This is the 3rd post on the new book, by my co-author David Nichols, who heads up our Invention practice.
Problem 1: Research ≠ Insight
Marketers often mistake market research findings – what they hear in focus groups or the data they read – for insight. They are looking for answers to questions (‘Should the pack be dark blue or light blue?’) rather than searching for inspiration and illumination (‘How do people really use packaging in their homes?’) In contrast, an insight is an ‘Aha!’ moment: the discovery of something enlightening about your consumer that leads to action. A true insight needs to go deeper and tap into the emotions people feel, not just the things they do and say.
Millions of dollars are spent each year by corporations on market research, but much of it doesn’t generate the type of true insight described above. Many companies fall into the trap of using consumer research like a drunk uses a lamppost: for support not illumination. They commission layer after layer of dry research that no-one has the time or energy to analyse, and spend hour after hour locked in focus groups.
Bit if we why only look in the same places with the same tools as we
always have done, we shouldn't be surprised if we don’t find something
So, to get real insight fuel we need to go beyond just the usual suspects of Qual and Quant and use fresh techniques with fresh audiences in order to find fresh insight. Below is a whole range of different techniques that we've used on projects to uncover inspiring insights, and that are explored in detail in the new book. Here, we have time to look at one of them, experts. Warning: the example that follows is rather extreme, and not for the faint of heart...
Using a special type of expert consumers: Kimberly Clarke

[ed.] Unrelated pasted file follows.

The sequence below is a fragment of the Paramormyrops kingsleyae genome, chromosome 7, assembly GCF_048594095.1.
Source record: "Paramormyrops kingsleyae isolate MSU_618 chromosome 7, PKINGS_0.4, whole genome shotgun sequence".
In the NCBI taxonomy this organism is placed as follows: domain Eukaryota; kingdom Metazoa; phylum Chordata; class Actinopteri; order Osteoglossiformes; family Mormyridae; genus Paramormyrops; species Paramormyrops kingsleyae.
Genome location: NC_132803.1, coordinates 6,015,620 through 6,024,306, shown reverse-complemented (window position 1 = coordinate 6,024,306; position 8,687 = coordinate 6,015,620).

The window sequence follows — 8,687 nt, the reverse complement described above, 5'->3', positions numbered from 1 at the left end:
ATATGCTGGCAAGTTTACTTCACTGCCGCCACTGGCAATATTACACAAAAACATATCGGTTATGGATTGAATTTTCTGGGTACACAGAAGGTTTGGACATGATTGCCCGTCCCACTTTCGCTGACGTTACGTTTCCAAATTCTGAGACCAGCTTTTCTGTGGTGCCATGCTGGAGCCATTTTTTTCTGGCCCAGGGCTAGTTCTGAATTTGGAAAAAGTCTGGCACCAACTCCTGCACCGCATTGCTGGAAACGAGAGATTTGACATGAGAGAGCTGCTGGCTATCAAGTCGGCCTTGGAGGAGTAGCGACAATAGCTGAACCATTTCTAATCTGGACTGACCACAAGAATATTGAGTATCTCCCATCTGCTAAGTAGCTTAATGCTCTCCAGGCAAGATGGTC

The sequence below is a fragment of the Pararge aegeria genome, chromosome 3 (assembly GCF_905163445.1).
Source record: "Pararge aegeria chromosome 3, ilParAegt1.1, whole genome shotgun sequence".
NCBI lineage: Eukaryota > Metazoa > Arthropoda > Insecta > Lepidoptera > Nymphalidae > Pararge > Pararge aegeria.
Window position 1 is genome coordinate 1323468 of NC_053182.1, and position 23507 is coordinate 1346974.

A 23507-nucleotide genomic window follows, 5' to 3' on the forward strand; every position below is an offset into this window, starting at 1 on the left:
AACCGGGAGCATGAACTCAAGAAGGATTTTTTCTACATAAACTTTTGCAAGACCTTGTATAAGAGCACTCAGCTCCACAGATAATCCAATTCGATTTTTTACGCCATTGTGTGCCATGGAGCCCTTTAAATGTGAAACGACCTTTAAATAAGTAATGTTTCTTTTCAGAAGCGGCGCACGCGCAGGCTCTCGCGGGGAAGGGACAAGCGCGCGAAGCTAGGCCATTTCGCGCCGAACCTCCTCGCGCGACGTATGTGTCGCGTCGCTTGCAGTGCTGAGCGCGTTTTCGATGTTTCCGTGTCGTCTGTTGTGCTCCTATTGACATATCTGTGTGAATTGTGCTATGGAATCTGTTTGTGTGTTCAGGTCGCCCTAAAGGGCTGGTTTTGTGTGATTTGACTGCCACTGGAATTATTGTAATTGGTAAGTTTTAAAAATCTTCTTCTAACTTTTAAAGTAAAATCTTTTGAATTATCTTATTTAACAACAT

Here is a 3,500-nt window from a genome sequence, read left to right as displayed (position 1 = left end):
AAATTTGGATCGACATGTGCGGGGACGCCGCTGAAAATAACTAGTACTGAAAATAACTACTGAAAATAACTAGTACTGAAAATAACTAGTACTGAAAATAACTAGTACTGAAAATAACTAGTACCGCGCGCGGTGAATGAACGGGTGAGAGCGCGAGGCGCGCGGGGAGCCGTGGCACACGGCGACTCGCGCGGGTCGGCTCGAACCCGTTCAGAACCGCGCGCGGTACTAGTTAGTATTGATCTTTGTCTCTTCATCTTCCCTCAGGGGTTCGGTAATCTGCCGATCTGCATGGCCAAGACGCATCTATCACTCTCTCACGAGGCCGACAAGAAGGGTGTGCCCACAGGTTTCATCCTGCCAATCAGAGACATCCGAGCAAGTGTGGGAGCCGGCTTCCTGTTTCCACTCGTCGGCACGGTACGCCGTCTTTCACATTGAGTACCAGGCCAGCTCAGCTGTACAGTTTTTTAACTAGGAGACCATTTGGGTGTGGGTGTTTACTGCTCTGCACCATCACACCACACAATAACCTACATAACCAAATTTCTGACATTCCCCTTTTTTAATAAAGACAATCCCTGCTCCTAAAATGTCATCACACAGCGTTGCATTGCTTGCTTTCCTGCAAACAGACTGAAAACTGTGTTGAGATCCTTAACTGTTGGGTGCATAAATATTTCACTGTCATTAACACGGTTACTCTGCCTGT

When Kimberly Clarke wanted to create growth for their Kotex sanitary protection brand in Latin America they needed some fresh insight on menstruation. They already had mountains of research amongst the same core users as their competitors; they knew all the core needs, occasions and associated benefits of good protection. They needed a new angle on it. So we helpd them talk to a group of expert consumers... prostitutes! (We did warn you..)
For this "fringe group", feminine hygiene was clearly a big issue and their needs, techniques and relationships with sanitary protection brands were different to regular consumers. A totally fresh insight was born: menstruation is a sign of health and wellness, affirmation of true womanhood and a respite from everyday ‘duties’ – a time for recuperation and pampering. This led to innovation around the benefit of ‘time for me’ rather than ‘liberation’ where all the other brands were focused
Don’t settle of ‘more focus groups’ as the answer to your insight issues. Look wider, talk to new people, use different techniques. Push your team to get insight from a wide spectrum of sources. When you are next get brief our some research, make sure you are briefing something that will either fuel new thinking or ignite new ideas. If it will just confirm what you already know, why do it?